If banks check applicants' ability to repay debts, then obviously countries need to have stress tests done, too. I believe many European countries would not pass the stress test.
It is about time investors knew the truth behind the global financial system that is heavily indebted at a rate too high for future generations to pay back.
Rishi Teckchandani, Mid-Levels
How would Trump pick running mate?
Donald Trump wants to be chosen as the Republican candidate in next year's US presidential election.
I actually think he would make a better president than the latest candidate from the Bush clan in every way.
I would be interested to know how he would choose his running mate if he were chosen as the candidate.
I assume he would use the same selection process as he did in the US version of the reality TV show The Apprentice.
K. M. Nasir, Mid-Levels
Ads needed to teach about food waste
Some correspondents have written about the necessity of cutting back on food waste.
I agree with them that we waste a lot of food. Especially during festivals such as Lunar New Year, a lot of food is uneaten and just thrown away.
But should citizens shoulder all the blame? Surely it has a lot to do with government policies regarding waste.
For example, the government could do more to teach Hong Kong students about the importance of environmental protection.
It could put out more adverts on television and in newspapers promoting reductions in food waste.
Ultimately, there needs to be better cooperation between citizens and the government to reduce the huge volumes of food waste generated in Hong Kong.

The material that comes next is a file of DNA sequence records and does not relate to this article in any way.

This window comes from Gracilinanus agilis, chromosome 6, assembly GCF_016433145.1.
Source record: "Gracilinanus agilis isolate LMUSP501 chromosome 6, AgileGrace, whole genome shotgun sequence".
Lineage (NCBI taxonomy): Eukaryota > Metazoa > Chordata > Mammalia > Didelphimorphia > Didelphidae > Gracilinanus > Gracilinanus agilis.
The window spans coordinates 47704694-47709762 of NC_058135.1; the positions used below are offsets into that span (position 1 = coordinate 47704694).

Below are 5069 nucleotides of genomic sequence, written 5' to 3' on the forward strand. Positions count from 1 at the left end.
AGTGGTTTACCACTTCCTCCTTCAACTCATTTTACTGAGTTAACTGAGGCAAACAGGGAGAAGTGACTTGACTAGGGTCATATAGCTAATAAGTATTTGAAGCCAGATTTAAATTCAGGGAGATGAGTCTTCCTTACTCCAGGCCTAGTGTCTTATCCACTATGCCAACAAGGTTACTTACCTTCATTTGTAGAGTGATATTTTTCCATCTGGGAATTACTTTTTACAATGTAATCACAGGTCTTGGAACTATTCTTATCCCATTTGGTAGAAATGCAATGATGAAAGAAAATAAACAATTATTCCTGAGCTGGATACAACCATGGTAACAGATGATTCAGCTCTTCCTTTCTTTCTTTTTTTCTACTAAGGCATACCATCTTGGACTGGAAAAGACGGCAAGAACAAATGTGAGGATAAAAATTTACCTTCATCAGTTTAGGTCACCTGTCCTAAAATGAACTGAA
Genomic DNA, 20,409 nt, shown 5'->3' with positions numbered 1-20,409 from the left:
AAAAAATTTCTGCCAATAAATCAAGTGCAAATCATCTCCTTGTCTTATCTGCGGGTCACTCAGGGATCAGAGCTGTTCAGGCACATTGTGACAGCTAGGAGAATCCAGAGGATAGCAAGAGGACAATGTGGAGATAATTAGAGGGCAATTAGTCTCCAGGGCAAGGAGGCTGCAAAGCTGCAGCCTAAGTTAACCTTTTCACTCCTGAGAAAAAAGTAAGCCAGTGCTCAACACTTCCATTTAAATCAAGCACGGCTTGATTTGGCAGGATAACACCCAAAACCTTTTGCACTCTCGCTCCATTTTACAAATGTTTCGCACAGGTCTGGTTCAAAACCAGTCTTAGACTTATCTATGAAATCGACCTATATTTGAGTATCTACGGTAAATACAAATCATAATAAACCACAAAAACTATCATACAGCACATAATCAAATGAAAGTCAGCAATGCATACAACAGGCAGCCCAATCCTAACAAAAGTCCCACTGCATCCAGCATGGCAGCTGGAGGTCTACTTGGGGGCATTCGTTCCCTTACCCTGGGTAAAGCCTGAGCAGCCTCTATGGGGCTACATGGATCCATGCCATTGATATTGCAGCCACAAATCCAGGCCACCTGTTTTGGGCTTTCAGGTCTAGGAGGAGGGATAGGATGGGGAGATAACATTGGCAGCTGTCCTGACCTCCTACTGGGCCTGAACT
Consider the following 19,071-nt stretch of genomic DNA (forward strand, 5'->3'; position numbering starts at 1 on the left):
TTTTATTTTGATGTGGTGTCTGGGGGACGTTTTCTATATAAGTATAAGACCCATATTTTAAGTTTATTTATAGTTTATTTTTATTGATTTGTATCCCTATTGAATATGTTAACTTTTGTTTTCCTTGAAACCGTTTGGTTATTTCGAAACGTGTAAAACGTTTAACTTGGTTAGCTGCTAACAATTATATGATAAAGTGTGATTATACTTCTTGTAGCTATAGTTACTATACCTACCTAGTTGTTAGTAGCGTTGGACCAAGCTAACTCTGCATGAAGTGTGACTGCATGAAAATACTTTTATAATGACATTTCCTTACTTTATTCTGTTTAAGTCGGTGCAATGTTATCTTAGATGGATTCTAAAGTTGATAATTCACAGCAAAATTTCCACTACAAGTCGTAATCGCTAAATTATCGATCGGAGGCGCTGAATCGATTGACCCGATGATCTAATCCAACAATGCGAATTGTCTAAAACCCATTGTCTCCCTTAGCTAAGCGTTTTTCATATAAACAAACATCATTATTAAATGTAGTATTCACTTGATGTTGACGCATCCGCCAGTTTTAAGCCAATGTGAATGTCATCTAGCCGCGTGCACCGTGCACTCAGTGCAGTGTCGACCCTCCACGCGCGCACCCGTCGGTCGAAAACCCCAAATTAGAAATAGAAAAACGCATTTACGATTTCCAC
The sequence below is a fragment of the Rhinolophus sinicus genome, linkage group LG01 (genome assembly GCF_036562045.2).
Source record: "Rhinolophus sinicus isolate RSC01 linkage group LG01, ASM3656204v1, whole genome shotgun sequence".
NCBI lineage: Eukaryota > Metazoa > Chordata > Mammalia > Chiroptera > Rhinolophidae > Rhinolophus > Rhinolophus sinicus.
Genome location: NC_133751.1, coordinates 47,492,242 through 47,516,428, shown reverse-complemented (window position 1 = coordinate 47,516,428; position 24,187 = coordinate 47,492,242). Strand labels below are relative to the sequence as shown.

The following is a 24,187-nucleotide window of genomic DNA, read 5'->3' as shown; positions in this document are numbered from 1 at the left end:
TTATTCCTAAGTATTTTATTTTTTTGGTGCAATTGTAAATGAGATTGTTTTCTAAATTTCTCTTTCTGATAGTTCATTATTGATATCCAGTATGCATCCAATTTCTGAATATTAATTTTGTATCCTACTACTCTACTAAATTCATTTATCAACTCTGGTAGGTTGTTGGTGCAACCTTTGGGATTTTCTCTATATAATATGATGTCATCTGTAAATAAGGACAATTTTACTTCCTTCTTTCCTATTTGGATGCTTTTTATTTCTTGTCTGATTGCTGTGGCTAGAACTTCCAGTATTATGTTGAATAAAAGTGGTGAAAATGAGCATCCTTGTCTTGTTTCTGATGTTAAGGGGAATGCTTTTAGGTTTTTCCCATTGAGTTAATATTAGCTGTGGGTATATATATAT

Leo Sin, Sheung Shui
Hong Kong youths are not tough enough
Yonden Lhatoo asks if Hongkongers are the world's most mollycoddled population and suggests compulsory military service for toughening up Hong Kong youth ("Government mollycoddling endures, whatever the weather", June 26).
Coming so soon after the many letters in these columns on the subject of privileged Brit expat youngsters, Lhatoo's thinking has some merit.
Sadly, I witnessed on TV our young men during the student umbrella carnival, a few of them on the point of collapse, being carried away for medical treatment after going up to 24 hours without a burger and fries. For such youngsters, national service would be a death sentence.
Closer to home, I am an active member of a well-known sports club in the city that has ambitions and a vision of being the best in Asia.
The club provides soccer coaching for all ages from 18 months through all the teenage years to adulthood and even senior citizens.
I pay particular and regular attention to all the training sessions of these groups and their performances in competition. Their skill level is passable, but physically they couldn't burst their way out of a balloon.
What I would say to Lhatoo, as an ex-British conscript, is that if Hong Kong's survival in a military confrontation depended on what I witnessed of our youth, we would lose and even the pan-democrats would be calling for the support of the People's Liberation Army.
John Charleston, Tuen Mun
Migrants may end up being disappointed
It has been suggested that many citizens are leaving Hong Kong and resettling abroad.
They are unhappy about a number of issues, such as the current political problems, high cost of living and what they see as a substandard educational system.
I hope these citizens will give careful thought before making such a radical move.
They need to be sure that the country they are going to will fulfil all their expectations. Many countries have their own serious political problems. And while there is no doubt that the cost of living is high in Hong Kong, the unemployment rate is low compared with that of many developed countries.
Also, companies here tend to offer more attractive remuneration than elsewhere for suitably qualified candidates.
I agree that when it comes to the educational system, there is room for improvement. The government should be ensuring that there are more places at universities for Hong Kong students.
When Hongkongers decide to study abroad, they always face challenges, such as cultural and language differences.
Eleanor Lui Lok-ching, Yau Yat Chuen